Governor Gary Locke’s Remarks
Sine Die Press Conference - Legislative Session Adjournment
April 22, 2001

During my "State of the State" address at the outset of this session, I pledged to work with the Legislature on several bedrock issues:

Creating an education system that enriches every child;

Establishing a clean and sustainable energy policy;

Reforming our outdated and burdensome water laws;

And undertaking major transportation improvements that move people, freight, and goods.
As the regular session adjourns Sine Die, I want to thank the members of the Legislature for their labor. This was an exhausting session for lawmakers, with a House divided by Party and a government uprooted by Mother Nature. Let me again thank our state workers for their Herculean efforts in the aftermath of the earthquake.

Thankfully, despite being struck by an energy crisis, a drought, and an earthquake, we haven't swayed from our primary, long-range focus.

The Legislature did act on two of our priority issues: energy and water.

During the "State of the State," I pledged to enact an energy package that would include tax breaks so utilities could convert part-time polluting generators into full-time clean generators, tax breaks for companies that want to produce their own permanent power, initiatives to diversify energy sources, and energy assistance for low-income citizens.

That's why I'm pleased by the passage of virtually all of what I proposed to help Washington be a place with stable, affordable energy supplies that will help our state become more energy-independent in the years ahead.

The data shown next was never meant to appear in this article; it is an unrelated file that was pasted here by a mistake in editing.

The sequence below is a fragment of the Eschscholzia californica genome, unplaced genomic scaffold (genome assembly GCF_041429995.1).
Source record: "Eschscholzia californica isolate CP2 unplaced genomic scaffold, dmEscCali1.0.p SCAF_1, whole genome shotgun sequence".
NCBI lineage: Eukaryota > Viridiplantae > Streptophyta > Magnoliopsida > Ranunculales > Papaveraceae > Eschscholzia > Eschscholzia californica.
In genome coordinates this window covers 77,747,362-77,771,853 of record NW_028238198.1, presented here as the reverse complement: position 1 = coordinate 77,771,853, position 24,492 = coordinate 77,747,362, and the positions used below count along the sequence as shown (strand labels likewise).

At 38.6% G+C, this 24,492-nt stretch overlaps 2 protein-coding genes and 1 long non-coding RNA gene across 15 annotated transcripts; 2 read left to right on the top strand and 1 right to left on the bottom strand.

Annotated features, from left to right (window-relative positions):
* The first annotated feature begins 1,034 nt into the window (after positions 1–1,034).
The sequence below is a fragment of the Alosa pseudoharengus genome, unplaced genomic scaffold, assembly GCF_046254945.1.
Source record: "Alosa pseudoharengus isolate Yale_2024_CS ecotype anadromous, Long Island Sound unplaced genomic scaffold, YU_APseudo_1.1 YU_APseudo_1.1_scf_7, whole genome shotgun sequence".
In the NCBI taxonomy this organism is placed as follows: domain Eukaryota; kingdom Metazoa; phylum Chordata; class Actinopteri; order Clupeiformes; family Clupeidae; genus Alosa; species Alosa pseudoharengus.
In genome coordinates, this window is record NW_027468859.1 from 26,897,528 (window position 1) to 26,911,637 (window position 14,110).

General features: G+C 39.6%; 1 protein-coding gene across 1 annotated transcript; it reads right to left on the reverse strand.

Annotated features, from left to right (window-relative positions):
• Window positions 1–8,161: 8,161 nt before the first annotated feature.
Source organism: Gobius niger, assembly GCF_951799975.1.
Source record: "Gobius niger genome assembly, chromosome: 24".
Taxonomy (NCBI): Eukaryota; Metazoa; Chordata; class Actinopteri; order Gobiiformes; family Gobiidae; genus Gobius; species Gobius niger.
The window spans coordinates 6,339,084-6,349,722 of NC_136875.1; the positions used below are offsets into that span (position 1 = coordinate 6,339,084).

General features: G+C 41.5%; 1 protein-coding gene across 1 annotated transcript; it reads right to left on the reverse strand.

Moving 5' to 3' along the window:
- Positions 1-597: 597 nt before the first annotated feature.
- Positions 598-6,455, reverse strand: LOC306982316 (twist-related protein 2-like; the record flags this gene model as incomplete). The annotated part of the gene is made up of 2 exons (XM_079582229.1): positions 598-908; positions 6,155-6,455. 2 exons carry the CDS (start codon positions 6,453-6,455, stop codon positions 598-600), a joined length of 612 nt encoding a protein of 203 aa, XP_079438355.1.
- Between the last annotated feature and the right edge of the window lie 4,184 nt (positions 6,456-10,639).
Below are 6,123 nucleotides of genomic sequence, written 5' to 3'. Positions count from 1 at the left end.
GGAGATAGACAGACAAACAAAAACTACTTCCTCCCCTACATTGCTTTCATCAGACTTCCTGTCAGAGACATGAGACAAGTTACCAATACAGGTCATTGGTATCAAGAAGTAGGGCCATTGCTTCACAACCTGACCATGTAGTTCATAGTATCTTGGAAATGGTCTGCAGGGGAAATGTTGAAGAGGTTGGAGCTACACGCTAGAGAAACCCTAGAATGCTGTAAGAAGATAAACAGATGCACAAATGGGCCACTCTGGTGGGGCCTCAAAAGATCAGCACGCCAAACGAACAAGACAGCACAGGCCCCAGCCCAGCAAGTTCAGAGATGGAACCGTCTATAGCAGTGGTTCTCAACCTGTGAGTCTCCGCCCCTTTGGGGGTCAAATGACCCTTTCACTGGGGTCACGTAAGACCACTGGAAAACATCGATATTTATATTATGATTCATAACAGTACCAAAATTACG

At the "State of the State," I pledged to reform our antiquated water laws -- laws written in an era when William McKinley sat in the White House and giant evergreens skidded down Yesler Way. I said then, "We're not going to leave until we've reformed our water permitting process so people aren't waiting years for a simple non-controversial permit!"

It was a promise kept.

HB 1832 was proposed by my administration so farmers won't have to wait years for a simple well permit. HB 1832 adjusts the "use-it-or-lose-it" policy that offered little incentive for conservation.

It facilitates the transfer of water rights from family farms to other uses such as residential and municipal, and empowers local conservancy boards to make decisions on transfer changes. Most importantly, the bill sets up two lines for water permits, so that simple transfers can be processed efficiently.

Now, reforming century-old water laws -- a complex and disconnected web of regulations -- is something like unscrambling an egg.

Unfortunately, funding for water reform remains unresolved.

My team and I look forward to working with the Legislature to reach a financing agreement so that these landmark reforms can begin making a meaningful difference right away.

In other areas
SB 5017, a measure we submitted in January to stem the epidemic of meth abuse and manufacturing and sponsored by Senator Rosa Franklin was passed.

Governor's request bill SB 6109, the campaign disclosure law sponsored by Senator Julia Patterson was passed. This measure enhances the peoples' ability to keep track of campaign finance expenditures.

The Legislature has pieced together a skeleton, with a hull and a centerboard, but no mast. We have work to finish, and promises to keep. The House remains gridlocked on the budget, and that's disappointing.

The people demand we tackle problems such as transportation, our operating and capital budgets, reforming our blanket primary, and ensuring accountability in education. I am pleased that legislation was passed on my proposal to provide business people with teaching credentials to become certified teachers without going back to college for a four-year degree.

Today, I am calling for a special session of the state Legislature, to be convened at noon on Wednesday.

There is no reason that we can't be done within two weeks.

Let's go to it.
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